Saturday, June 18

Summer Delay

Summer is never a good blogging season. I'll say that my laptop gets really warm and I have an easy time ignoring it unless I need the extra heat.

I'm proud to report that we have a nice little after picture to our spring "garden: before" photo.

Everything is growing, if not slowly. We get a lot of shade, so everything is getting to ripen nice and slowly. We already have sweet peas. 
The deck plants are growing much faster  – better sun.

Just in time to start getting excited about fresh tomatoes and radishes, carrots and beans Dave and I found out last week that we're moving. He got a job up north and we're moving to New Hampshire, land of "live free or die."

It's sad to leave the neighborhood and garden, but it'll do wonders for my commute. We have about 10 days to pack up the entire apartment and get out of town.

And now, the obligatory kitten picture:

Till next time, when we're living in the new place.

Wednesday, June 8


After months of waiting, we brought home Julep one week ago. A quick head scratch makes her smile.

She's a 3.5 month old Devon Rex and the most un-cat kitten I've ever seen. Julep snuggles, eats, plays, chases her tail and likes to watch cars drive by.

We chose a Devon because we both have moderate allergies. It took a lot of research, but we read in various places that people with allergies do well with Devons. They lack guard haris, leaving only the silky undercoat, which is usually curly. Or, in wool-speak, her hair has great crimp. The most similar fiber I can think of is angora but without the fluff and shedding. Jules sleeps in the bed with us and I am thrilled to report that she hasn't caused a sneeze.

So far, Jules has left the house plants alone (and there are many) AND hasn't shown any interested in my stash or my knitting. Toys and blankets and chairs are all fair game. As are toes at 5 AM.

Of course there's no ignoring Julie's gigantic ears and eyes - something she'll never grow into. It's just just part of being a Devon.

Saturday, May 21

IWK back cover

Interweave Knits, Summer 2011

I knew this was coming, but couldn't hardly believe it when I got the magazine and flipped it over. Faith - designed and knit by little 'ol me.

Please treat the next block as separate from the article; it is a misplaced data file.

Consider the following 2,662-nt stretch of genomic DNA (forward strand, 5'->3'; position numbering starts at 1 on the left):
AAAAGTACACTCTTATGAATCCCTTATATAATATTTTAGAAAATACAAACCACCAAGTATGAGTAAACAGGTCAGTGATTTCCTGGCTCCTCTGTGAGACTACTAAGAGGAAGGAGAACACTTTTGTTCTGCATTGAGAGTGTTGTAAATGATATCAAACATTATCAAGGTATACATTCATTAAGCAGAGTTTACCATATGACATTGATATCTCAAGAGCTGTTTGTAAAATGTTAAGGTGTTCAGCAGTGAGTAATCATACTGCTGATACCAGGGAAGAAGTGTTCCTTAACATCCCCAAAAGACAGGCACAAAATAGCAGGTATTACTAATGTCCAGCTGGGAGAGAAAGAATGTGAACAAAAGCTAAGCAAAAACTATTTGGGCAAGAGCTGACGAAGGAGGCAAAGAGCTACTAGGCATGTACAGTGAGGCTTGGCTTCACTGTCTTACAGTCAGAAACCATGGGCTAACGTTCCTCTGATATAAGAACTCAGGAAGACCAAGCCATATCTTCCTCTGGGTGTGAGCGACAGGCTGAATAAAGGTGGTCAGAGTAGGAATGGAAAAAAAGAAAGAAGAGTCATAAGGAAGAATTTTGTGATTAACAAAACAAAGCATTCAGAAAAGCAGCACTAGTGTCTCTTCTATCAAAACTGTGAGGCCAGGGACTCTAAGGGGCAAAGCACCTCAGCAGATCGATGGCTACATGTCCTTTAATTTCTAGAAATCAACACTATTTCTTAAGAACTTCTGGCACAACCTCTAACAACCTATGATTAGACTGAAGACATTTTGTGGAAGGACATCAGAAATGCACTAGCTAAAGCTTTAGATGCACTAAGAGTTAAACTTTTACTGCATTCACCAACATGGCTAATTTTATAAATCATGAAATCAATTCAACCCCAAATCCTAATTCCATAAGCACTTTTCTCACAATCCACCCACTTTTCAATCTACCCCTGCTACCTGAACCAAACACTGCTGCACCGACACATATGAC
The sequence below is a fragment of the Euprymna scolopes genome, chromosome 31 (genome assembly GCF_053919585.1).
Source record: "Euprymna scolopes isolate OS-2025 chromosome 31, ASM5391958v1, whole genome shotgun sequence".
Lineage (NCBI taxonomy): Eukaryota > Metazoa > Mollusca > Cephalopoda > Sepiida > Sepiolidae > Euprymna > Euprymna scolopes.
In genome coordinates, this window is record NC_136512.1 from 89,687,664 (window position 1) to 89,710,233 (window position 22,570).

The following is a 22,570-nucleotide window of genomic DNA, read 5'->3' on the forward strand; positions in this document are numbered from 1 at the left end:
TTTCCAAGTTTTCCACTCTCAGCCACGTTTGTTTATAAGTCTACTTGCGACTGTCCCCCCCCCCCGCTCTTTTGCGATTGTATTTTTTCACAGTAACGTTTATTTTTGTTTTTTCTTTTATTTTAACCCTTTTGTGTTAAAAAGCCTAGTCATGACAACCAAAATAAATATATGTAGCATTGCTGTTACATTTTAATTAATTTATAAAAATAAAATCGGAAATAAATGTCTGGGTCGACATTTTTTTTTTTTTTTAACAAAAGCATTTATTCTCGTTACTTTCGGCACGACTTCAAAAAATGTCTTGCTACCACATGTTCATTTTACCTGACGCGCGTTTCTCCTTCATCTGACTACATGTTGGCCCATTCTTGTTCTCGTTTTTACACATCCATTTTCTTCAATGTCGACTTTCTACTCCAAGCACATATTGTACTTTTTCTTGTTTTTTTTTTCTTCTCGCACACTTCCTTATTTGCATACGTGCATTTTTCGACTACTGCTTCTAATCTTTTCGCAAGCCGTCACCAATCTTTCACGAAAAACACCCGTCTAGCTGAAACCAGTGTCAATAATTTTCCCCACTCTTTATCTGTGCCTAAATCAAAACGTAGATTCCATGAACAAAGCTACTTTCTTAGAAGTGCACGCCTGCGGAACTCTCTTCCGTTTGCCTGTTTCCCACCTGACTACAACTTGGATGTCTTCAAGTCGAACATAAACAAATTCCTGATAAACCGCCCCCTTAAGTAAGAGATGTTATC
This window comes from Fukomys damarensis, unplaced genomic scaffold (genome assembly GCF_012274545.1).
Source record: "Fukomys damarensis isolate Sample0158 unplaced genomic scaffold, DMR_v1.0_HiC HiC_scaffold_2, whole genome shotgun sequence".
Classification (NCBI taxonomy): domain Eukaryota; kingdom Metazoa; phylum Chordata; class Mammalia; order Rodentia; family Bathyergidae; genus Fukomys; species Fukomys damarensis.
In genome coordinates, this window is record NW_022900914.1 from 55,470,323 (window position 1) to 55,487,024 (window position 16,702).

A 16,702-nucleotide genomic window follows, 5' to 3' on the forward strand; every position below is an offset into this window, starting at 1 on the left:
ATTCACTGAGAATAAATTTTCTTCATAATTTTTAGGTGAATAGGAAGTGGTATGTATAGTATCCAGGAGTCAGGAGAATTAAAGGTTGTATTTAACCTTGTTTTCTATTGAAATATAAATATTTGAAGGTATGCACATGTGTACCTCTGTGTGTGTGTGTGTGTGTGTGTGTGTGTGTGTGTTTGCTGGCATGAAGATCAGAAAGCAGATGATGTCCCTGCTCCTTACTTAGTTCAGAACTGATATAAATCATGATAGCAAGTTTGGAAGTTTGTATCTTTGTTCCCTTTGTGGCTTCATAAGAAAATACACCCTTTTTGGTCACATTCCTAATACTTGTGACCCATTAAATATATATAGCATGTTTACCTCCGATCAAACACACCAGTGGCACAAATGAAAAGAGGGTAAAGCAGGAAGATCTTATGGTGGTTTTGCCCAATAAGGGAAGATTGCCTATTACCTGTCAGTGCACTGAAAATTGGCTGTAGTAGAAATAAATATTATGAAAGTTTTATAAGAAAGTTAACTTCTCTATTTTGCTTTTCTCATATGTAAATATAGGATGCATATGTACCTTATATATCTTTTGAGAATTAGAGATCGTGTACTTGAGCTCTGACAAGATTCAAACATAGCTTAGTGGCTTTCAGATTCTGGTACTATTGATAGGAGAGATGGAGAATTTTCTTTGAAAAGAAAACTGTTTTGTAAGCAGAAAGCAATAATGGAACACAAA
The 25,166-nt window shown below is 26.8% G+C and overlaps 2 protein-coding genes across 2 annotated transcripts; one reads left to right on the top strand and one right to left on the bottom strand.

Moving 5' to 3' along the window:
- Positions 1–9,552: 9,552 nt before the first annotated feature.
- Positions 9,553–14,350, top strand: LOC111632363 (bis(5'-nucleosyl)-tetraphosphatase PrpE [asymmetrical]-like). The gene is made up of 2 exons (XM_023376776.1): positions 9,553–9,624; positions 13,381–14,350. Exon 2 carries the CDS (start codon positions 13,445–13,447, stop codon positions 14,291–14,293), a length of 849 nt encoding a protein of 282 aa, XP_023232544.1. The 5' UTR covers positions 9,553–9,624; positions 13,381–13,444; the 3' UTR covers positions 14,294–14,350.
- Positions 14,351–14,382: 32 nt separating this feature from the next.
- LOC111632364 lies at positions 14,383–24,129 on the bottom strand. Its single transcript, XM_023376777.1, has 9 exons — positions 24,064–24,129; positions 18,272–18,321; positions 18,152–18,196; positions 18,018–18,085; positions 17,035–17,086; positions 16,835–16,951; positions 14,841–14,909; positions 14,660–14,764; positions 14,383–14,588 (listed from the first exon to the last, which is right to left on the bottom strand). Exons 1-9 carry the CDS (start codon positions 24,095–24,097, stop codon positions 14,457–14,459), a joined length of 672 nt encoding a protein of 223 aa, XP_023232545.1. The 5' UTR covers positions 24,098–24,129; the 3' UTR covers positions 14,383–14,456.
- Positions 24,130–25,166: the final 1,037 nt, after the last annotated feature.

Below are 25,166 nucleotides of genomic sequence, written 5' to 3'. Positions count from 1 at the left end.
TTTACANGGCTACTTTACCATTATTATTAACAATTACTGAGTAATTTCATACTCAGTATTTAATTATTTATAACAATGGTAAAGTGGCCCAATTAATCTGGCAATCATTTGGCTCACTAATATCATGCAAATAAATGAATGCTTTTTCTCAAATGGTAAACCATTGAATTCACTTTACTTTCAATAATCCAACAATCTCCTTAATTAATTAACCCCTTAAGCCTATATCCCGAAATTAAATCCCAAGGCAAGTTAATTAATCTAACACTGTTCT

And the garden is coming along beautifully, which is surprising because we haven't seen the sun in Boston for over a week. But it's peaking out today, time for summer.

Happy weekend!

Thursday, May 5

Faith: another first.

Faith is a reversible leaf-lace wrap with scalloped edges that is knit from tip to tip. The tweedy summer yarn is Cricket and and the design is from the booklet with the same name. My first cover!

In general I'm happy to knit a piece and pass it on for someone else to name. However this time I had a special request. While I was designing Faith, a friend from high school was killed in Iraq while serving with the US Army. Her name was also Faith, and this one is for her.

I have a thing for reversible patterns – unless the piece has a definite right/public side, then I prefer it to look just as good on both sides. Lacy leaves are one of my favorite textures and with this wrap I took up the challenge of writing a stitch pattern with leaves on both sides.

Of course this sounded a heck of a lot easier than it actually was (aren't most things?). However, once I had the stitch pattern down, increasing and decreasing one leaf at a time was intuitive and made a lovely scalloped border. With knit leaves flanked by purl leaves (and purl leaves flanked by knit leaves on the other side), the wrap has the bit of ribbed boing one would expect from anything with knit/purl columns.

As with all designs, the yarn pairing was very important. It was not until I swatched a ball of Cricket that I knew it was time to translate the sketches from my mind into a tangible pattern. The crispness of the linen makes the stitch pattern pop while the cotton tones down the pattern's tendency to pull in too much.

I could not be more proud of this wrap making the cover of the Cricket. Have a look at the other designs and you'll see why, they're all great.